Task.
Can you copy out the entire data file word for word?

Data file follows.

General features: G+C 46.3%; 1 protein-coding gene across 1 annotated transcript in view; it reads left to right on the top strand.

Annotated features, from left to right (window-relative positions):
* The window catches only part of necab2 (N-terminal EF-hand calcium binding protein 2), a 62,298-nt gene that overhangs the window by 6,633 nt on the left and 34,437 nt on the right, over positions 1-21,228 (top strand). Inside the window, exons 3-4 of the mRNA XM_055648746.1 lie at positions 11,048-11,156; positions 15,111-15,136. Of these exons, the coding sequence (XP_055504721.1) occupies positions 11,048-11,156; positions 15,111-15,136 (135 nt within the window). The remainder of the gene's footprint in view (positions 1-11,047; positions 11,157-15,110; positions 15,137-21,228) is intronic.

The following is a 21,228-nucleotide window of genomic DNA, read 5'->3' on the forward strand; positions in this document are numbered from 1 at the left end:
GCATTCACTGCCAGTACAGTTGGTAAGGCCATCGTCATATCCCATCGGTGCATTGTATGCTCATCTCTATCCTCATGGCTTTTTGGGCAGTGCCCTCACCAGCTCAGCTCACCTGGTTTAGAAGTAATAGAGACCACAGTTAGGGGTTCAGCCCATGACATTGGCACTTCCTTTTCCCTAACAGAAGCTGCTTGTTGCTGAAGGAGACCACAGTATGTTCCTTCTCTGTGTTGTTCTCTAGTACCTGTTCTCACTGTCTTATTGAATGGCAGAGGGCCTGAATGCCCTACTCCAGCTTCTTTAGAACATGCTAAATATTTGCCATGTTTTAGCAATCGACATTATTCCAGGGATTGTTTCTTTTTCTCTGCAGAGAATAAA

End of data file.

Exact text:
General features: G+C 46.3%; 1 protein-coding gene across 1 annotated transcript in view; it reads left to right on the top strand.

Annotated features, from left to right (window-relative positions):
* The window catches only part of necab2 (N-terminal EF-hand calcium binding protein 2), a 62,298-nt gene that overhangs the window by 6,633 nt on the left and 34,437 nt on the right, over positions 1-21,228 (top strand). Inside the window, exons 3-4 of the mRNA XM_055648746.1 lie at positions 11,048-11,156; positions 15,111-15,136. Of these exons, the coding sequence (XP_055504721.1) occupies positions 11,048-11,156; positions 15,111-15,136 (135 nt within the window). The remainder of the gene's footprint in view (positions 1-11,047; positions 11,157-15,110; positions 15,137-21,228) is intronic.

The following is a 21,228-nucleotide window of genomic DNA, read 5'->3' on the forward strand; positions in this document are numbered from 1 at the left end:
GCATTCACTGCCAGTACAGTTGGTAAGGCCATCGTCATATCCCATCGGTGCATTGTATGCTCATCTCTATCCTCATGGCTTTTTGGGCAGTGCCCTCACCAGCTCAGCTCACCTGGTTTAGAAGTAATAGAGACCACAGTTAGGGGTTCAGCCCATGACATTGGCACTTCCTTTTCCCTAACAGAAGCTGCTTGTTGCTGAAGGAGACCACAGTATGTTCCTTCTCTGTGTTGTTCTCTAGTACCTGTTCTCACTGTCTTATTGAATGGCAGAGGGCCTGAATGCCCTACTCCAGCTTCTTTAGAACATGCTAAATATTTGCCATGTTTTAGCAATCGACATTATTCCAGGGATTGTTTCTTTTTCTCTGCAGAGAATAAA